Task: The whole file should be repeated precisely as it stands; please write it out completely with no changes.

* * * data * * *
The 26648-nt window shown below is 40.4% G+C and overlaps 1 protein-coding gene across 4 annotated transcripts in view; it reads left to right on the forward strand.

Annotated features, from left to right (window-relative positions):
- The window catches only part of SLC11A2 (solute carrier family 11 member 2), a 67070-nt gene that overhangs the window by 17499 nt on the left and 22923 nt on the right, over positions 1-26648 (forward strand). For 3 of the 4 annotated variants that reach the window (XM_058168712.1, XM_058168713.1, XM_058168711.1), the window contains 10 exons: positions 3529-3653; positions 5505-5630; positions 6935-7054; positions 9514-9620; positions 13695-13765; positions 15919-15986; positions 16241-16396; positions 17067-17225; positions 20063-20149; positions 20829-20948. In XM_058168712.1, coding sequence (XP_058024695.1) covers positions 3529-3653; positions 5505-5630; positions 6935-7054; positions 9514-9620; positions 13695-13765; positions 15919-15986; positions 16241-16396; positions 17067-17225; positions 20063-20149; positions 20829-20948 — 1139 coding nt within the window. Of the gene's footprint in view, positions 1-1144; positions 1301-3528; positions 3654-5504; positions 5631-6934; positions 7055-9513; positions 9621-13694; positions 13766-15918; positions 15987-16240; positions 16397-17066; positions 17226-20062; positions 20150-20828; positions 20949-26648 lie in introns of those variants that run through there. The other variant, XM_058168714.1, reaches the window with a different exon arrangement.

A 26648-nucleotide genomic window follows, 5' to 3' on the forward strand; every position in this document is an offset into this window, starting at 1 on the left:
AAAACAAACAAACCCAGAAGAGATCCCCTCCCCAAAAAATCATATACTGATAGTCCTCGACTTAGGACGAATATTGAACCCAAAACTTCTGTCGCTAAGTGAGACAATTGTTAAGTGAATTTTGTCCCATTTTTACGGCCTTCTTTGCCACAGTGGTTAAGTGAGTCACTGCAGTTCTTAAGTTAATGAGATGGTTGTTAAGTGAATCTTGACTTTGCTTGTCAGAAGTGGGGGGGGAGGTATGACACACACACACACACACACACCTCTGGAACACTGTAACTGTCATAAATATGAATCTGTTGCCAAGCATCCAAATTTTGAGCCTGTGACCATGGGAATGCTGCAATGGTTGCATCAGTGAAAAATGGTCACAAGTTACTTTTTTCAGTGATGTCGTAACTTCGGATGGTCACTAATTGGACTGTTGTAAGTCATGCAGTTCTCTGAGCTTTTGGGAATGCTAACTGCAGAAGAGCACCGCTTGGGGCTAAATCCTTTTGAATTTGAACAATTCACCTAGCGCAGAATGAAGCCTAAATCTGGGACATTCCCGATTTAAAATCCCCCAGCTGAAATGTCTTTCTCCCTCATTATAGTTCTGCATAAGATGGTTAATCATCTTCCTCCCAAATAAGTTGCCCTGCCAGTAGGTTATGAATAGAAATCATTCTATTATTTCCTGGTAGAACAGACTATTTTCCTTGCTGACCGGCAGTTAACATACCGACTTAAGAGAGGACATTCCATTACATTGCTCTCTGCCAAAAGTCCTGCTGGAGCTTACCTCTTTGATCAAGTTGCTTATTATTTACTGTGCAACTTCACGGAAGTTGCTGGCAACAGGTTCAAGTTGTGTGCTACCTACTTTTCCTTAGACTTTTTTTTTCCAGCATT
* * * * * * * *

The 26648-nt window shown below is 40.4% G+C and overlaps 1 protein-coding gene across 4 annotated transcripts in view; it reads left to right on the forward strand.

Annotated features, from left to right (window-relative positions):
- The window catches only part of SLC11A2 (solute carrier family 11 member 2), a 67070-nt gene that overhangs the window by 17499 nt on the left and 22923 nt on the right, over positions 1-26648 (forward strand). For 3 of the 4 annotated variants that reach the window (XM_058168712.1, XM_058168713.1, XM_058168711.1), the window contains 10 exons: positions 3529-3653; positions 5505-5630; positions 6935-7054; positions 9514-9620; positions 13695-13765; positions 15919-15986; positions 16241-16396; positions 17067-17225; positions 20063-20149; positions 20829-20948. In XM_058168712.1, coding sequence (XP_058024695.1) covers positions 3529-3653; positions 5505-5630; positions 6935-7054; positions 9514-9620; positions 13695-13765; positions 15919-15986; positions 16241-16396; positions 17067-17225; positions 20063-20149; positions 20829-20948 — 1139 coding nt within the window. Of the gene's footprint in view, positions 1-1144; positions 1301-3528; positions 3654-5504; positions 5631-6934; positions 7055-9513; positions 9621-13694; positions 13766-15918; positions 15987-16240; positions 16397-17066; positions 17226-20062; positions 20150-20828; positions 20949-26648 lie in introns of those variants that run through there. The other variant, XM_058168714.1, reaches the window with a different exon arrangement.

A 26648-nucleotide genomic window follows, 5' to 3' on the forward strand; every position in this document is an offset into this window, starting at 1 on the left:
AAAACAAACAAACCCAGAAGAGATCCCCTCCCCAAAAAATCATATACTGATAGTCCTCGACTTAGGACGAATATTGAACCCAAAACTTCTGTCGCTAAGTGAGACAATTGTTAAGTGAATTTTGTCCCATTTTTACGGCCTTCTTTGCCACAGTGGTTAAGTGAGTCACTGCAGTTCTTAAGTTAATGAGATGGTTGTTAAGTGAATCTTGACTTTGCTTGTCAGAAGTGGGGGGGGAGGTATGACACACACACACACACACACACCTCTGGAACACTGTAACTGTCATAAATATGAATCTGTTGCCAAGCATCCAAATTTTGAGCCTGTGACCATGGGAATGCTGCAATGGTTGCATCAGTGAAAAATGGTCACAAGTTACTTTTTTCAGTGATGTCGTAACTTCGGATGGTCACTAATTGGACTGTTGTAAGTCATGCAGTTCTCTGAGCTTTTGGGAATGCTAACTGCAGAAGAGCACCGCTTGGGGCTAAATCCTTTTGAATTTGAACAATTCACCTAGCGCAGAATGAAGCCTAAATCTGGGACATTCCCGATTTAAAATCCCCCAGCTGAAATGTCTTTCTCCCTCATTATAGTTCTGCATAAGATGGTTAATCATCTTCCTCCCAAATAAGTTGCCCTGCCAGTAGGTTATGAATAGAAATCATTCTATTATTTCCTGGTAGAACAGACTATTTTCCTTGCTGACCGGCAGTTAACATACCGACTTAAGAGAGGACATTCCATTACATTGCTCTCTGCCAAAAGTCCTGCTGGAGCTTACCTCTTTGATCAAGTTGCTTATTATTTACTGTGCAACTTCACGGAAGTTGCTGGCAACAGGTTCAAGTTGTGTGCTACCTACTTTTCCTTAGACTTTTTTTTTCCAGCATT